Krościenko nad Dunajcem [krɔˈɕt͡ɕɛŋkɔ nad duˈnai̯t͡sɛm] is a village in southern Poland situated in the Nowy Targ County in Lesser Poland Voivodeship since 1999 (previously in Nowy Sącz Voivodeship, from 1975–1998). it is approximately 31 kilometres (19 mi) east of Nowy Targ and 78 km (48 mi) south-east of the regional capital Kraków. Town rights were given to Krościenko by Kazimierz Wielki in 1348.
Numerous tourist attractions include Pieniny National Park Museum, the 14th-century church rebuilt in Baroque style in 1589, and in summer, walk trails in the Pieniny mountains. There are holiday cottages and paths for mountain biking both advanced and easy. In winter, ski lift at Szczawnica-Palenica is available at 6 km distance.
Krościenko is one of the oldest settlements in Polish part of the Pieniny Mountains. Its history dates back to the late 12th century, when it was a village serving the now non-existing Pieniny Castle (see also Dunajec river castles). In 1348, Kazimierz Wielki granted Magdeburg rights to Krościenko, and shaped the village into a medieval town, with a market square and street grid. Royal decree, giving the charter to Krościenko does not exist, as it was burned in a Hussite raid in 1433. At that time the town was named Crosna in documents.
Due to convenient location along a merchant route to Hungary, Krościenko prospered. In 1350, a Roman Catholic parish was established here, and in 1565, a parish school was opened. The period known as Polish Golden Age ended in the 17th century, when Krościenko was affected by several wars (see Swedish invasion of Poland, Great Northern War) and rebellions (see Kostka-Napierski Uprising). As a result, by mid-18th century Krościenko was almost deserted.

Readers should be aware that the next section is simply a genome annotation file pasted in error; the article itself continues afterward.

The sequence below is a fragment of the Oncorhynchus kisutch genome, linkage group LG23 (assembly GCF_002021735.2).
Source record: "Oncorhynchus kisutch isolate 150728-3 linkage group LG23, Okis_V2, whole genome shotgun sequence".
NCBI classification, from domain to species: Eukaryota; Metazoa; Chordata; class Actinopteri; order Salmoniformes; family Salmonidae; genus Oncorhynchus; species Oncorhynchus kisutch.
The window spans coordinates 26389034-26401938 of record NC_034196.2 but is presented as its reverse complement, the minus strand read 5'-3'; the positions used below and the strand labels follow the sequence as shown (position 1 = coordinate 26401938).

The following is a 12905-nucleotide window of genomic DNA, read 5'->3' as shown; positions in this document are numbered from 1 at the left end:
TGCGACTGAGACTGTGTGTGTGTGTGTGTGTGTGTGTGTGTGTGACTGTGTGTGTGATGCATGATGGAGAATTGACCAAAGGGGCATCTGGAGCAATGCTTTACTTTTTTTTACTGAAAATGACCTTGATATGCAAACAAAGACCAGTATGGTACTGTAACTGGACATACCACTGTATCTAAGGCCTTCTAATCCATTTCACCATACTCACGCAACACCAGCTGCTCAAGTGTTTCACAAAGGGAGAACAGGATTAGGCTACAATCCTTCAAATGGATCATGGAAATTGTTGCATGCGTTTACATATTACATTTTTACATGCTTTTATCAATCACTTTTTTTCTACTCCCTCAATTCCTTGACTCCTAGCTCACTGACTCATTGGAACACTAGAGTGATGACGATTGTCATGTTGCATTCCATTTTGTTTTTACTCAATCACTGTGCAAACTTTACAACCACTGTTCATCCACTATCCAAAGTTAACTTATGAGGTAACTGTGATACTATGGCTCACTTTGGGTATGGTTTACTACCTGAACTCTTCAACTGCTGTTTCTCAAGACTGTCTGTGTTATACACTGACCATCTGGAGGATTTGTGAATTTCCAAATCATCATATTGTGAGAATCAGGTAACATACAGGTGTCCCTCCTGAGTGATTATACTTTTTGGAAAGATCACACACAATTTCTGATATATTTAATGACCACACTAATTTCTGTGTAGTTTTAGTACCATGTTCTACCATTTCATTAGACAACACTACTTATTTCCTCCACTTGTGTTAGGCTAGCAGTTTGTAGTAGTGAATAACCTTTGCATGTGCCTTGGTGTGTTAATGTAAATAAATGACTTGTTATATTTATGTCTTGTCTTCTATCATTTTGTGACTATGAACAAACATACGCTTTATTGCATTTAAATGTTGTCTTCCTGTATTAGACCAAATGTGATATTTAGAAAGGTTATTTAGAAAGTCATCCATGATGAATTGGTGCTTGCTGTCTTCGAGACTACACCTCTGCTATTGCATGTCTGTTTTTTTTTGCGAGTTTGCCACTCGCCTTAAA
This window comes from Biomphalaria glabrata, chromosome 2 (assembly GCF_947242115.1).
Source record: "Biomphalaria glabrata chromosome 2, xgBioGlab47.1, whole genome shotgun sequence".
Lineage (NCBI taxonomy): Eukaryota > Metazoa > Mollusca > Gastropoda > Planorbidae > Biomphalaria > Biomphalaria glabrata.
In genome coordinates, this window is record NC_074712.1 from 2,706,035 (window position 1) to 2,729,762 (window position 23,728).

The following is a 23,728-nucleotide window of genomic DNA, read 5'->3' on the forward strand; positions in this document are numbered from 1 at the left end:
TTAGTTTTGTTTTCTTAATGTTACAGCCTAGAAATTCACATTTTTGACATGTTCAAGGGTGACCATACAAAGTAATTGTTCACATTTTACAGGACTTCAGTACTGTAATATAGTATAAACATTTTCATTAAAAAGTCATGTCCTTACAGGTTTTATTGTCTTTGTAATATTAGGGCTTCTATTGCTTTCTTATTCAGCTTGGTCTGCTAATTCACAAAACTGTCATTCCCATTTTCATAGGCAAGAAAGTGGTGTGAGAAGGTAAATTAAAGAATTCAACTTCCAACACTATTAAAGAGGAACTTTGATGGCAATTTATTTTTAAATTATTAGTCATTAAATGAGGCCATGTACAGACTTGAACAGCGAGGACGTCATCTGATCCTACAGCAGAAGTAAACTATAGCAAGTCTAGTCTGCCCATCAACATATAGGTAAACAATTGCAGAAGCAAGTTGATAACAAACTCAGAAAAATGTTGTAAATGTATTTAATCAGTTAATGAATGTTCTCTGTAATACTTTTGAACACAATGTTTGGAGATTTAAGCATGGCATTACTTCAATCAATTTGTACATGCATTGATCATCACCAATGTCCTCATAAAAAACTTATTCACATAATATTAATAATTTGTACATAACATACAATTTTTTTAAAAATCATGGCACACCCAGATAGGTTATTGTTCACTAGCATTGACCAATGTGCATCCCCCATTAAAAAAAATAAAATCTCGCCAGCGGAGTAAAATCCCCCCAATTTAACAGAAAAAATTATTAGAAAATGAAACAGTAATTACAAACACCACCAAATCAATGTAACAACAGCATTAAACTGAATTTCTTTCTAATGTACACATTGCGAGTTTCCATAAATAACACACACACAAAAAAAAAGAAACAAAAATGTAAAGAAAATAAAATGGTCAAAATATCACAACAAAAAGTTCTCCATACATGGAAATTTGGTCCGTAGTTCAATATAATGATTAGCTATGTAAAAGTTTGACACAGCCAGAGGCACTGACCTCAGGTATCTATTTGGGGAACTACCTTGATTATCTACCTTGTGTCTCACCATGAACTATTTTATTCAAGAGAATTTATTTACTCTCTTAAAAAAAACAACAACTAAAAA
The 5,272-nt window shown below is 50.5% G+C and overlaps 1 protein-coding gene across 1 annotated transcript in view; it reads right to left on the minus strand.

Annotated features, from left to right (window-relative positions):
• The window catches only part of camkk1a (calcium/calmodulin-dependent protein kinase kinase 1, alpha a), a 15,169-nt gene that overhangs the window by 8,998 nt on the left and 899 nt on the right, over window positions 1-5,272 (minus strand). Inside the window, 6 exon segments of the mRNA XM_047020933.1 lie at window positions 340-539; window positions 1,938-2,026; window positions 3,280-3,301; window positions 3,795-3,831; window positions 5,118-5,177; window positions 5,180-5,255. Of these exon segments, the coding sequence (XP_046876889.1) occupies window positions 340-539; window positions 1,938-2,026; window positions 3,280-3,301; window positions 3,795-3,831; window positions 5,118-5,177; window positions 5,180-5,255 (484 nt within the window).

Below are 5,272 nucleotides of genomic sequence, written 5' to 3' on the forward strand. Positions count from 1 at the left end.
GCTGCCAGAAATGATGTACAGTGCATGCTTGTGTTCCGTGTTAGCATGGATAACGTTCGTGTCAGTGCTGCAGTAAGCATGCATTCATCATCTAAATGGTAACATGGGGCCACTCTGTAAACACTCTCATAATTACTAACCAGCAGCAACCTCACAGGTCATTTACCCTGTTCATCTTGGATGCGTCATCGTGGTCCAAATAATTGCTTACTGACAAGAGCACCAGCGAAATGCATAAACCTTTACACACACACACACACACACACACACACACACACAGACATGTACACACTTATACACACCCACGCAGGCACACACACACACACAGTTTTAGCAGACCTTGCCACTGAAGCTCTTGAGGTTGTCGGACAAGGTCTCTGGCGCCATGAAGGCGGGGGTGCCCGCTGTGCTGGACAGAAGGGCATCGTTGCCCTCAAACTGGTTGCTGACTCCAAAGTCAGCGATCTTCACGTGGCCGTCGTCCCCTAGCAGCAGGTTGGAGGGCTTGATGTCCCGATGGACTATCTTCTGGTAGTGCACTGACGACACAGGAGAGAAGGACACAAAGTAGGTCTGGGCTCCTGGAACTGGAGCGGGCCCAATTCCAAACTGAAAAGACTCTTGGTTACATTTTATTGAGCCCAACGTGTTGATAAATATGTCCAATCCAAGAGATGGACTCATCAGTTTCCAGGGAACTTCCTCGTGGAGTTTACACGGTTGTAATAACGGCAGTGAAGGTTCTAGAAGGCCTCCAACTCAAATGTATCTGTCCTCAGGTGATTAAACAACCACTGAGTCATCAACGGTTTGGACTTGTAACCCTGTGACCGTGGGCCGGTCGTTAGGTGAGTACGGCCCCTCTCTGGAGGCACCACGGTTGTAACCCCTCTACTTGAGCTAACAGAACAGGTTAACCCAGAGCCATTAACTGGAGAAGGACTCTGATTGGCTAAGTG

In 1770, Krościenko was occupied by the Habsburg Empire. The town became property of Austrian treasury, which in 1822 sold it to the Gross family. New owners noticed local mineral waters, and decided to turn Krościenko into a spa, with guest houses and baths. In 1934, Krościenko was officially recognized as a spa. In the Second Polish Republic, it became a very popular tourist resort, located in close proximity to Pieniny National Park. Nevertheless, the number of permanent residents was so low that in 1932 Krościenko lost its town charter.
In 1973, Krościenko was joined with nearby Szczawnica, and the town of Szczawnica–Krościenko was created. In 1982, this idea was abandoned, due to protests of residents.